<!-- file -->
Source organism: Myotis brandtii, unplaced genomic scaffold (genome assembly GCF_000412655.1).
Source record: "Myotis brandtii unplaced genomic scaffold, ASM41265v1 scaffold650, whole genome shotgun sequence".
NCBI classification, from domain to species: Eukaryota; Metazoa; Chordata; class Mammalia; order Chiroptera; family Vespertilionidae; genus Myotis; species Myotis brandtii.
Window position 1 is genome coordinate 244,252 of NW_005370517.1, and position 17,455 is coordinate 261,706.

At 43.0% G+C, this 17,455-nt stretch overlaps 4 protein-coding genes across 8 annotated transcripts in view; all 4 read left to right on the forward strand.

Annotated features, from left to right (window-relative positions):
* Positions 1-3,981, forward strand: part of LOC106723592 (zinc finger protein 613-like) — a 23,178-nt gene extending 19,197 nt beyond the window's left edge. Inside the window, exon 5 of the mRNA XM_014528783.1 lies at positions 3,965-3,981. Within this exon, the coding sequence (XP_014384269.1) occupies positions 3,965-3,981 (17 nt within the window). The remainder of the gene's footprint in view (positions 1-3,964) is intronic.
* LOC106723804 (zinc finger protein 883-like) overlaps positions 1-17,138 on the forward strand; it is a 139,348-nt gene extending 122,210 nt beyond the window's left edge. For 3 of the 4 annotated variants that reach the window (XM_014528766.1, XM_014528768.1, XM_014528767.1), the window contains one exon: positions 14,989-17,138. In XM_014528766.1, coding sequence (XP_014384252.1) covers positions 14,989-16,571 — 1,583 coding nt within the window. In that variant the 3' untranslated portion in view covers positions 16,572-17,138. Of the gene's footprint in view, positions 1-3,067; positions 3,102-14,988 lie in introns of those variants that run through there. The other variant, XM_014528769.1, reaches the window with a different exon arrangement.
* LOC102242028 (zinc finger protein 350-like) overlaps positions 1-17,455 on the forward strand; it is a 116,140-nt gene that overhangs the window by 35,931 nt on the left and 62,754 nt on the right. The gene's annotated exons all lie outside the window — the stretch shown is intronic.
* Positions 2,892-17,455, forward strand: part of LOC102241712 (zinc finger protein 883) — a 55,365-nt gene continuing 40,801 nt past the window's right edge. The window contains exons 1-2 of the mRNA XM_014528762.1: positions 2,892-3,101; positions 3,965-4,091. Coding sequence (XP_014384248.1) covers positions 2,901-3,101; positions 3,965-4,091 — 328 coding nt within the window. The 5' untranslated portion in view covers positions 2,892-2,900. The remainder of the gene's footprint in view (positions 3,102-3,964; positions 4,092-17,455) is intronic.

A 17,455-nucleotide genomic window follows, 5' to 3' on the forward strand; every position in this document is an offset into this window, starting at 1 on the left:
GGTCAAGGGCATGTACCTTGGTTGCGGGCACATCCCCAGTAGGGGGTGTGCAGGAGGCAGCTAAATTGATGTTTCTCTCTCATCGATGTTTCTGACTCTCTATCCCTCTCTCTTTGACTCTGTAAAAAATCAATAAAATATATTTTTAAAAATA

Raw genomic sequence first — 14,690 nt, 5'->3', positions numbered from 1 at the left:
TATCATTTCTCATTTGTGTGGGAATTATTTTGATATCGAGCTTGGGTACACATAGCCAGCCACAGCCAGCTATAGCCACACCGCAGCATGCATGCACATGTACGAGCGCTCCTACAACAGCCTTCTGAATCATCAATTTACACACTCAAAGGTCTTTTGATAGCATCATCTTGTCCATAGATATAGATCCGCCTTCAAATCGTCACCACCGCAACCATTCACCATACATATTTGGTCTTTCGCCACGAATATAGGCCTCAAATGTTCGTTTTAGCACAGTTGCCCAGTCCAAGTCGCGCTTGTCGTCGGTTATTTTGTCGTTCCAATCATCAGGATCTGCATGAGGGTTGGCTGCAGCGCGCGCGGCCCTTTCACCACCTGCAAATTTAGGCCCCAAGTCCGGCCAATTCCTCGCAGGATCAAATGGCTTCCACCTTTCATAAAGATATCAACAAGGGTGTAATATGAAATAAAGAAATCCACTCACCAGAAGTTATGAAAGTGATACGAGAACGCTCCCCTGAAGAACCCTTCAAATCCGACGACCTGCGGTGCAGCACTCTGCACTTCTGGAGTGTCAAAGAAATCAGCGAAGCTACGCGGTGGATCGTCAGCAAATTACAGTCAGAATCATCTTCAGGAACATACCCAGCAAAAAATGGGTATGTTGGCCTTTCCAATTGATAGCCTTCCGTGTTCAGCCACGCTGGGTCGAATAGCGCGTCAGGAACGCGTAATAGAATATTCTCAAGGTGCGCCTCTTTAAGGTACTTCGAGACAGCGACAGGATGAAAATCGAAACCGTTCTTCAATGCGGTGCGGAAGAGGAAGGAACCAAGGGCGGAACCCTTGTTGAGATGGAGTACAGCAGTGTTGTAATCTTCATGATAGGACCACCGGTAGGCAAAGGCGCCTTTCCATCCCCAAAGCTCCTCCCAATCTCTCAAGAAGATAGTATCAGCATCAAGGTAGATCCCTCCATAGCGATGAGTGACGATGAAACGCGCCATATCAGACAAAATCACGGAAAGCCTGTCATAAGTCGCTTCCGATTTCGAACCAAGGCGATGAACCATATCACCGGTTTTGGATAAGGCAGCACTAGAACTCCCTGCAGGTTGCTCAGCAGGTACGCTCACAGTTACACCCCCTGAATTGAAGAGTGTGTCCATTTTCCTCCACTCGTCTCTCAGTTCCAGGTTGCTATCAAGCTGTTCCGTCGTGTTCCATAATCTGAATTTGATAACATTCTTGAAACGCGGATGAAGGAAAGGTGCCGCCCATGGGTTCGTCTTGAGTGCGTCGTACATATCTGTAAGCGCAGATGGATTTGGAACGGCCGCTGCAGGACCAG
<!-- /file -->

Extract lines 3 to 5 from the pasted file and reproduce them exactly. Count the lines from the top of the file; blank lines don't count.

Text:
NCBI classification, from domain to species: Eukaryota; Metazoa; Chordata; class Mammalia; order Chiroptera; family Vespertilionidae; genus Myotis; species Myotis brandtii.
Window position 1 is genome coordinate 244,252 of NW_005370517.1, and position 17,455 is coordinate 261,706.

At 43.0% G+C, this 17,455-nt stretch overlaps 4 protein-coding genes across 8 annotated transcripts in view; all 4 read left to right on the forward strand.